“Hence, the cabinet has agreed to the one-year extension, allowing employers who have yet to send their foreign workers to their home countries to prepare for their replacements.” 

He said this after attending a meeting between Home Minister Datuk Seri Dr Ahmad Zahid Hamidi and Indonesian Manpower Minister Muhammad Hanif Dhakiri here yesterday.

He said the extension applied only to those who had their temporary work permits under the 6P programme and were legally employed. “This extension is effective immediately."

Any employer who intends to continue employing foreign workers during the extension period may apply for the renewal of the temporary work permit at Immigration offices nationwide.” Alwi reminded employers to send workers back to their countries at the end of next year.

He said based on the Immigration Department’s records, 352,493 foreign workers, registered under the 6P programme, would complete their term as stipulated in the programme at the end of this year or next month.

On Monday, Malaysian Employers Federation executive director Datuk Shamsuddin Bardan, in appealing to the government to extend the temporary work permits, had cautioned that failure to do so would lead to the recruitment of unskilled workers to replace them.

This, Shamsuddin said, would cause severe manpower shortages in key industries and would affect the country’s economic growth.

He was also quoted in a report on Wednesday as saying that employers might need to spend RM2.5 billion to recruit new foreign workers to replace those sent home under the 6P programme. 

In August 2011, the Cabinet Committee on Foreign Workers implemented the 6P programme to reduce the number of immigrants who entered the country illegally or who had overstayed their work permits.

Under the Registration, Legalisation, Amnesty, Supervision, Enforcement and Deportation programme (abbreviated in Bahasa Malaysia to 6P), illegal foreign workers were required to register with the Home Ministry and have their fingerprints recorded in a biometric system.

Under the 6P programme, foreigners in the service sector were issued temporary work visiting passes lasting two years, while those working in manufacturing, construction and plantations received three years.

The cabinet’s decision for the extension came two days after the government insisted that foreign workers must return to their home countries next month and observe the compulsory six-month cooling-off period before returning to Malaysia.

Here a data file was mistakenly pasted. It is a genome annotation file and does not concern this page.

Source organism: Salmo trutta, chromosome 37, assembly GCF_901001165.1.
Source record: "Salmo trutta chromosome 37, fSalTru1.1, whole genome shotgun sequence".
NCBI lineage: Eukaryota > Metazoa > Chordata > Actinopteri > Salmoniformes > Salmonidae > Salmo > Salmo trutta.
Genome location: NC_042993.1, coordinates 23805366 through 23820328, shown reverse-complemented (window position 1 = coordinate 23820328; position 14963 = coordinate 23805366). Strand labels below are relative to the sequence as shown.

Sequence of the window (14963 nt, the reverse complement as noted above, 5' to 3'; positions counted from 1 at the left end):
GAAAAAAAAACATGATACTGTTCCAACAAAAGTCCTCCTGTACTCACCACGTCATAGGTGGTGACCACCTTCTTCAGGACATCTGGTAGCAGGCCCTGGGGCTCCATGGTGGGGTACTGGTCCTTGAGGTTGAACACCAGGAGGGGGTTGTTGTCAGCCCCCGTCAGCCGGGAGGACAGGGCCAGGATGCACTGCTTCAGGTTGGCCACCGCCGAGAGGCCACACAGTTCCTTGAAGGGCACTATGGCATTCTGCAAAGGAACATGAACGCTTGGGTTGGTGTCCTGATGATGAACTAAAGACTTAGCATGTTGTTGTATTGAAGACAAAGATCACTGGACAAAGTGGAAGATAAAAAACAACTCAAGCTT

Immigration Department deputy director-general (operations) Datuk Sakib Kusmi was quoted as saying that those with temporary work visit passes under the 6P programme must honour the understanding agreed upon in 2011.

He also said employers should have taken proactive measures to prepare for the “exodus” of their workers, as they were aware of the situation since 2011.

Sakib said the government did not want the foreigners to remain in Malaysia continuously for more than five years, as they could then request for permanent resident status.

‘Locals not willing to do 3D jobs’

PUTRAJAYA: The majority of locals are not interested in working in an environment that is either dirty, difficult or dangerous, forcing employers to hire foreign workers instead.

Home Minister Datuk Seri Dr Ahmad Zahid Hamidi said because of this, such jobs, also known as the three Ds (3Ds), were taken up by foreigners.

“The most locals will work in these ‘3D industries’ is three months. Some work for a month, a week or even a day (before quitting). I am not siding with the foreigners, but this is the truth,” he said after receiving a courtesy call from Indonesian Manpower Minister Muhammad Hanif Dhakiri at his office here yesterday.

Malaysia's Home Minister Datuk Seri Zahid Hamidi met up with Indonesian Manpower Minister Hanif Dhakiri at Putrajaya yesterday.
Also present at the bilateral meeting yesterday was Home Ministry’s acting secretary-general Datuk Alwi Ibrahim.

Zahid said employers could not be entirely blamed for hiring foreigners, as locals were reluctant to work in “3D industries”.

“Sometimes, I sympathise with the employers for facing difficulties in securing local workers,” he said, adding that although priority for employment must be given to locals, most employers did not have much choice, and were forced to hire foreigners.

However, said Zahid, employers must adhere to the ministry’s guidelines, failing which would result in the workforce being flooded with illegal foreign workers brought in by rogue agents.

“These irresponsible agents would charge employers extra, claiming that it was for obtaining the required documents. (However), these rogue agents did not register with the authorities. This is why there are still a lot of illegal foreign workers,” he said, adding that Indonesian President Joko Widodo’s efforts, through his Manpower Ministry to legalise its workers here, must be commended.

On a separate matter, Zahid said the ministry was in the midst of getting banks from both nations to work together to allow Indonesian workers to open up accounts using I-cards to prevent them from being cheated out of their salaries by their employers.

“This is to ensure that the workers’ welfare is taken care of. They would have proof whether their employers had paid their monthly salary. Having a bank account will also expedite remittance, as they can just wire the money online,” said Zahid.

With Indonesians making up close to 40 per cent of foreigners working in the country, Zahid said there was a need for the country to continue using foreign labour. “The plantation, construction and service sectors may collapse if they do not have foreign workers.”

"I was so excited, I could not sleep."

It's not everyday a business journalist gets invited to restaurant openings. So, when I was assigned to cover the opening of the first outlet of the world's famous dim sum restaurateur Tim Ho Wan in Malaysia, I grinned ear-to-ear.